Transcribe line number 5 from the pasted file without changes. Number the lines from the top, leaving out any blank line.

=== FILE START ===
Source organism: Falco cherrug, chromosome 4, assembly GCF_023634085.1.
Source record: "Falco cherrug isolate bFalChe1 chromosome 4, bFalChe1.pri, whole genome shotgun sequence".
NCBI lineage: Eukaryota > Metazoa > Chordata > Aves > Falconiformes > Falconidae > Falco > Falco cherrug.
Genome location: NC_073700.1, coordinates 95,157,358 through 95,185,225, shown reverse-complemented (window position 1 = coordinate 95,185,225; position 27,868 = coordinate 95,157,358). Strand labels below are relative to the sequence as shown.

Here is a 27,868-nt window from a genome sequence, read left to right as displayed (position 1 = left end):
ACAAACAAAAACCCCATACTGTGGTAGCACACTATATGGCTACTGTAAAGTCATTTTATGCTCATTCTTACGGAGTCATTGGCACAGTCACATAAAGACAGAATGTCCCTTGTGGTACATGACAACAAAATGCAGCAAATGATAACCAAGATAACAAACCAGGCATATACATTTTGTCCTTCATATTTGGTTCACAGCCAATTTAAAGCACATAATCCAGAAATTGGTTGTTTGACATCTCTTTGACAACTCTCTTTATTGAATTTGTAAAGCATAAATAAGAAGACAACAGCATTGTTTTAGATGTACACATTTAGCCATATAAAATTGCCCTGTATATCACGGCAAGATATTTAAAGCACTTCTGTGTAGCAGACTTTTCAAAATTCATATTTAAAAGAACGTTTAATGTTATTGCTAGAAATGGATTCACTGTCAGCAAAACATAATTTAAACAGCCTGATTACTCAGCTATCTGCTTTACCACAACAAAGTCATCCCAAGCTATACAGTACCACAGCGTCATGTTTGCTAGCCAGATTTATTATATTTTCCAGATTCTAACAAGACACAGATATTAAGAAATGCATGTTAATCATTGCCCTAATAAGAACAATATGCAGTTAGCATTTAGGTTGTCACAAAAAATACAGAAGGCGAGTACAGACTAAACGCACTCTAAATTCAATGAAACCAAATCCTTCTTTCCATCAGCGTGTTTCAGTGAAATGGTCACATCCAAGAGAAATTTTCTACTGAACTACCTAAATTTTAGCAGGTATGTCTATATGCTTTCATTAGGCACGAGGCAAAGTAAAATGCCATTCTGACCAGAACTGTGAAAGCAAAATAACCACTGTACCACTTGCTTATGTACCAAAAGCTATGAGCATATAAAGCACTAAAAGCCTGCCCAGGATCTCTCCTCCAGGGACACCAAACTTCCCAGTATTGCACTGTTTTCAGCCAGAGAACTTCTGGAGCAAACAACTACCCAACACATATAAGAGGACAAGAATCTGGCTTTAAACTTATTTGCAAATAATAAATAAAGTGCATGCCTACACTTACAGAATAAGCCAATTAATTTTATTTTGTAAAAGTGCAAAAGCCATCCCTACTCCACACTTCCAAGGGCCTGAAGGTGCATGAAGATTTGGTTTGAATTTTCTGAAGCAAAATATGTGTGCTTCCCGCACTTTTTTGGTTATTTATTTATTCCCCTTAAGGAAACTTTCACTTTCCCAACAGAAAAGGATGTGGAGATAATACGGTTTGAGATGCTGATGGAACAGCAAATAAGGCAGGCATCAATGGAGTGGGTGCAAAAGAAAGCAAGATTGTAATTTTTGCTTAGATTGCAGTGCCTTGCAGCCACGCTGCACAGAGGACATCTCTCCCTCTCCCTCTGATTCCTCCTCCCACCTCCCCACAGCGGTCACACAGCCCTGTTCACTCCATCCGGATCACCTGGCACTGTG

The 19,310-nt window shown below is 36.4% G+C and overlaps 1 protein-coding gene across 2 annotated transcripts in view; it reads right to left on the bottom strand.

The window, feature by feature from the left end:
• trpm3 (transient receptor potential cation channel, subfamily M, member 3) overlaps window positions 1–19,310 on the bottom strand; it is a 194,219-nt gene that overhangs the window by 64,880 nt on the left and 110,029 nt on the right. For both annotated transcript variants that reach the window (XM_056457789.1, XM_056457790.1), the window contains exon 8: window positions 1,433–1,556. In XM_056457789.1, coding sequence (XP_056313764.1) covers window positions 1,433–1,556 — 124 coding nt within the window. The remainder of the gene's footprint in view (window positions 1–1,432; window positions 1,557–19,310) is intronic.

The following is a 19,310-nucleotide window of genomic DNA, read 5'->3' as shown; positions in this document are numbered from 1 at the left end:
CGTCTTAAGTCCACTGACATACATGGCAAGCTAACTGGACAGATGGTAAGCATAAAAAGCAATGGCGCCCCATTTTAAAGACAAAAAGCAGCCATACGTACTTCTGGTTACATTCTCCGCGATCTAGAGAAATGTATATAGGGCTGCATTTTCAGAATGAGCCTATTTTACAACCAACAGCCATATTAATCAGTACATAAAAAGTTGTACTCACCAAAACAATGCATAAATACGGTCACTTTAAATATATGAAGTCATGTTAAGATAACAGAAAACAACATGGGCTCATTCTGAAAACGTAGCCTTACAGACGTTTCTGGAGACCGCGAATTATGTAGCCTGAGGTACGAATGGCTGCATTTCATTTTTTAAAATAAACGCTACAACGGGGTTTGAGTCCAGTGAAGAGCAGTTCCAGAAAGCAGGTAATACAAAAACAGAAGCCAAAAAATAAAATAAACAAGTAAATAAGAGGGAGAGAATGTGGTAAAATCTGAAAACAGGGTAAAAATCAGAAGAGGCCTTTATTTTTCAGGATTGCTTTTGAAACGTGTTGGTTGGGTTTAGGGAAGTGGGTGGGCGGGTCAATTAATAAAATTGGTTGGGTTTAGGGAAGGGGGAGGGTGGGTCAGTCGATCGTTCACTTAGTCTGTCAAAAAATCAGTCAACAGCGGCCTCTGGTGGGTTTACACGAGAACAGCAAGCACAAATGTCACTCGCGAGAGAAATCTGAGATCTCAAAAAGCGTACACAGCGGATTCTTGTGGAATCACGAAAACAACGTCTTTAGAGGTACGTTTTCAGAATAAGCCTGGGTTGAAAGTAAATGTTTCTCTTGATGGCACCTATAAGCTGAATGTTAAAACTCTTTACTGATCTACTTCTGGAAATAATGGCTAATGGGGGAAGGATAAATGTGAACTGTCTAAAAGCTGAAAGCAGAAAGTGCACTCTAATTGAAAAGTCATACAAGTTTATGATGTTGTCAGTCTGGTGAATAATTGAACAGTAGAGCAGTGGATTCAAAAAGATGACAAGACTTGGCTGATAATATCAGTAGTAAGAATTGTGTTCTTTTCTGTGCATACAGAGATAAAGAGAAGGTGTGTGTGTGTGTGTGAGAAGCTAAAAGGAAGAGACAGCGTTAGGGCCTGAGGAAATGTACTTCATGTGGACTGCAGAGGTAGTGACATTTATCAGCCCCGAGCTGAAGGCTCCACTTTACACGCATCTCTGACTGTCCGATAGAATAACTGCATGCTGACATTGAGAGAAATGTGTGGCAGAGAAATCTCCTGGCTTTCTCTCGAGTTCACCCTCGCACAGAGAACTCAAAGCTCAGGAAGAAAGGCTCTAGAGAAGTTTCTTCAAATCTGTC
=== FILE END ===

Here is a 27,868-nt window from a genome sequence, read left to right as displayed (position 1 = left end):